Quickly Lucy told Freya about Monday morning and braced herself for the usual litany of complaints. ‘Looking forward to it, Lucy. See you then.’ Lucy switched her phone off feeling strangely disappointed with the conversation. This mood grew and grew like grey clouds over the weekend. Luigi was working so she wrote in the café, looking up at him every now and then. Each time she did it struck her that he was almost a stranger, asking her to give up two of her oldest friends.
What would they have to say about that? About Lucy's feminist principles? Monday she was back at the same table, facing away from the window as if she couldn’t bear to watch the raptors arrive. Her coffee, complete with a chocolate heart, quivered as Madeleine strode in.
‘Morning,’ she thrust a sheet of paper at Luigi, ‘an expresso for my poem please.’
Luigi picked up the sheet and squinted at it. ‘This is, how do you say it? Dreadful, it is dreadful. I hope you don’t mind if the coffee matches.’
Madeleine swayed back, slapped both of her hands on the counter and hooted with laughter. ‘It took me ten minutes. Match that with the coffee and we’ll both be happy. Where’s Madam?’
‘Lucy is over there. I’ll bring your coffee, Maddie, it’s lovely to see you.’
It’s lovely to see her? Did Luigi prefer Madeleine to the other two? It hadn’t occurred to Lucy he might have a favourite. This was what she found so difficult about marrying Luigi, all his thoughts and needs that might be a bit different from her own.
Freya and Emily came in, almost together. Lucy tensed wondering who would take the limelight, she met Luigi’s eyes trying to ask him to be tolerant and accept whatever little drama was about to unfold. He looked away and smiled openly at Freya then Emily. He had such an unexpectedly beautiful smile like the sun had found its expression on earth. They both jittered at his attention then hugged each other.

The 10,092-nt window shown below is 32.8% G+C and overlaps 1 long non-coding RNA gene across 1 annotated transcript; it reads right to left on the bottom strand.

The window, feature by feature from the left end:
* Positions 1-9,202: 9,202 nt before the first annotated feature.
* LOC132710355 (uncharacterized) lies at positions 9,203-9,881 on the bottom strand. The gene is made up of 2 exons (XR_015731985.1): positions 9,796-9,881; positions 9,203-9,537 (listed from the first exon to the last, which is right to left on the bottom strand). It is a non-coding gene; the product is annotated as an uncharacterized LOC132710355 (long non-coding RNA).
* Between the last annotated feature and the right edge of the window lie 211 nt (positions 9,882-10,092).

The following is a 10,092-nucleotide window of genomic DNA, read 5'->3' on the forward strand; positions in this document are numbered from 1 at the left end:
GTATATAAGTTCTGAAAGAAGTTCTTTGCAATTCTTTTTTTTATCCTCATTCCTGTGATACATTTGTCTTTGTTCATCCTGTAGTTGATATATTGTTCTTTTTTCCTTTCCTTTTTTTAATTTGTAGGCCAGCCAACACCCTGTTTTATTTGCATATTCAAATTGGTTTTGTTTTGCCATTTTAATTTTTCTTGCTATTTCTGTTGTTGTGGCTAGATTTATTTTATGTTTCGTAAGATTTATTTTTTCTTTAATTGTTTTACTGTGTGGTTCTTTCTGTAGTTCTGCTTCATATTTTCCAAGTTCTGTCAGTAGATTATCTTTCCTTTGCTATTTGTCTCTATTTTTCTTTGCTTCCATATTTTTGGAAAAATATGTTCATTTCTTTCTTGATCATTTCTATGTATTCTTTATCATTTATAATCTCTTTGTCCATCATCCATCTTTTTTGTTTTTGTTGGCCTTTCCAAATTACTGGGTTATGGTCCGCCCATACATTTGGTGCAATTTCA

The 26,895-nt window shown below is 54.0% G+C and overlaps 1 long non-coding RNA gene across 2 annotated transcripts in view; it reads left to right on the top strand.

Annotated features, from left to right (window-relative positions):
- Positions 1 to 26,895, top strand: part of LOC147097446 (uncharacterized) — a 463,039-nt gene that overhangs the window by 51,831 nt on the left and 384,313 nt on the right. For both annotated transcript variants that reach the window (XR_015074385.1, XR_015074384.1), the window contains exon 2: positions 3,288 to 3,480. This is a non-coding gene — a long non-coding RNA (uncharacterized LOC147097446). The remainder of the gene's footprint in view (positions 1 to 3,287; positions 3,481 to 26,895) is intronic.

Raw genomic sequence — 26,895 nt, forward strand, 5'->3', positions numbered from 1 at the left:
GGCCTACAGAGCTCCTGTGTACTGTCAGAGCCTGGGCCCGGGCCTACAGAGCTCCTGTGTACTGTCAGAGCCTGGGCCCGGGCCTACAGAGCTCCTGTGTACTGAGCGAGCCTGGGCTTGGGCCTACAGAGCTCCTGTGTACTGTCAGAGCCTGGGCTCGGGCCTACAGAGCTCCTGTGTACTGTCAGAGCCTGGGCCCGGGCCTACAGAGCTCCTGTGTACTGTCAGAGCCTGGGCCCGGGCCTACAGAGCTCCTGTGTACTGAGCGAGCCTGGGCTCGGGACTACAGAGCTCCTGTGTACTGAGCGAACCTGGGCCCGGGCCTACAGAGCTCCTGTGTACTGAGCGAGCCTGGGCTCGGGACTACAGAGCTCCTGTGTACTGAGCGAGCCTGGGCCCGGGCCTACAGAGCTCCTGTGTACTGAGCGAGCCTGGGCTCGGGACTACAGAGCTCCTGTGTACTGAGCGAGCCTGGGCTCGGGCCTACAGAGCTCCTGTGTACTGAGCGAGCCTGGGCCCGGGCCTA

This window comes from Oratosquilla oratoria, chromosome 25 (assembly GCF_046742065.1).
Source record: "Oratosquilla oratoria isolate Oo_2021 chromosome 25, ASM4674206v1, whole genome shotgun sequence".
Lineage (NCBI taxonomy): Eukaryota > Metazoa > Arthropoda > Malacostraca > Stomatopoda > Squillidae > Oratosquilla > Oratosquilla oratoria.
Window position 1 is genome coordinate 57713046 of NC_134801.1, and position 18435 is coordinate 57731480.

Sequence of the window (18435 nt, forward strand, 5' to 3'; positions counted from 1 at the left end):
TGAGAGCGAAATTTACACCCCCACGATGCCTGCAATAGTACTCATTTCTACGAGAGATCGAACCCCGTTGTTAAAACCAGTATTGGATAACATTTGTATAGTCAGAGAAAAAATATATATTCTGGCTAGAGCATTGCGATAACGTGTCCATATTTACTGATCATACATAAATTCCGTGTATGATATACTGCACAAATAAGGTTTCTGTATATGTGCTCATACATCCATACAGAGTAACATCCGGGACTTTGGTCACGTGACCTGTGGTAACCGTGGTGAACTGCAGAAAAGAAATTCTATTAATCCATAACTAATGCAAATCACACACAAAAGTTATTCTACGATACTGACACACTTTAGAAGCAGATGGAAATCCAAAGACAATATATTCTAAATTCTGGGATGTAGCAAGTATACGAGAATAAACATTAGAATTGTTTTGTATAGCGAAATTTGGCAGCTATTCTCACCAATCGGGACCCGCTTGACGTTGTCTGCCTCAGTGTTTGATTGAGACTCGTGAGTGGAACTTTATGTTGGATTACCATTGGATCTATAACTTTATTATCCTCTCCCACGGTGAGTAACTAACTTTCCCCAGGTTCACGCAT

Lucy’s mouth dropped slightly open in a way Emily had often told her was very unattractive. Luigi waved the girls over towards her. They obeyed him. 'Hello gorgeous.' Emily kissed her and dropped a dozen bags around the table. 'Where's this poem then? I'm dying to read it.'
Really? Lucy couldn't remember the last time Emily had shown any interest in poetry.
'Me too,' Freya said after hugging Madeleine, 'you are so reluctant to share with us normally.'
Luigi was looking across at them, grinning broadly as if this was his idea of a joke. 'In fact', Madeleine said,' we gather there's something else you haven't shared with us.' She turned and smiled at Luigi who waved the unsent wedding invites at her.
Lucy felt as if the earth shifted under her feet. She was the problem, not her generous friends. It was her inability to believe she had a right to this crazy, late in life, happiness. She did have to make a choice but it wasn't between the benign raptors, it was owning Luigi himself.
Their first proper contact had been when he’d read a poem she was working on, over her shoulder. She’d been so focused on it she hadn’t known he was there until he coughed and she jerked round. ‘That’s beautiful, Lucy, so beautiful. It reminds me of my little sister and leaving my family behind. I had to screw my eyes up to stop the tears escaping.’
Lucy swallowed to contain her own emotions. She’d never thought about Luigi as a man with feelings, more a constant point of contact, someone to have a quick joke with, a bit of human warmth. She was struck by his eyes, forget-me-not blue with black lashes as dense as forests. She’d never really looked at him before. ‘Thank you but it’s an early draft.’
‘What do you mean?’
“Oh I’ll keep working on this, day after day. I’ll let it rise like bread and knock it back a couple of times.’
‘I'll remember that,’ Luigi grinned at her, ’And in the meantime I’ll bring you a coffee for poetry.’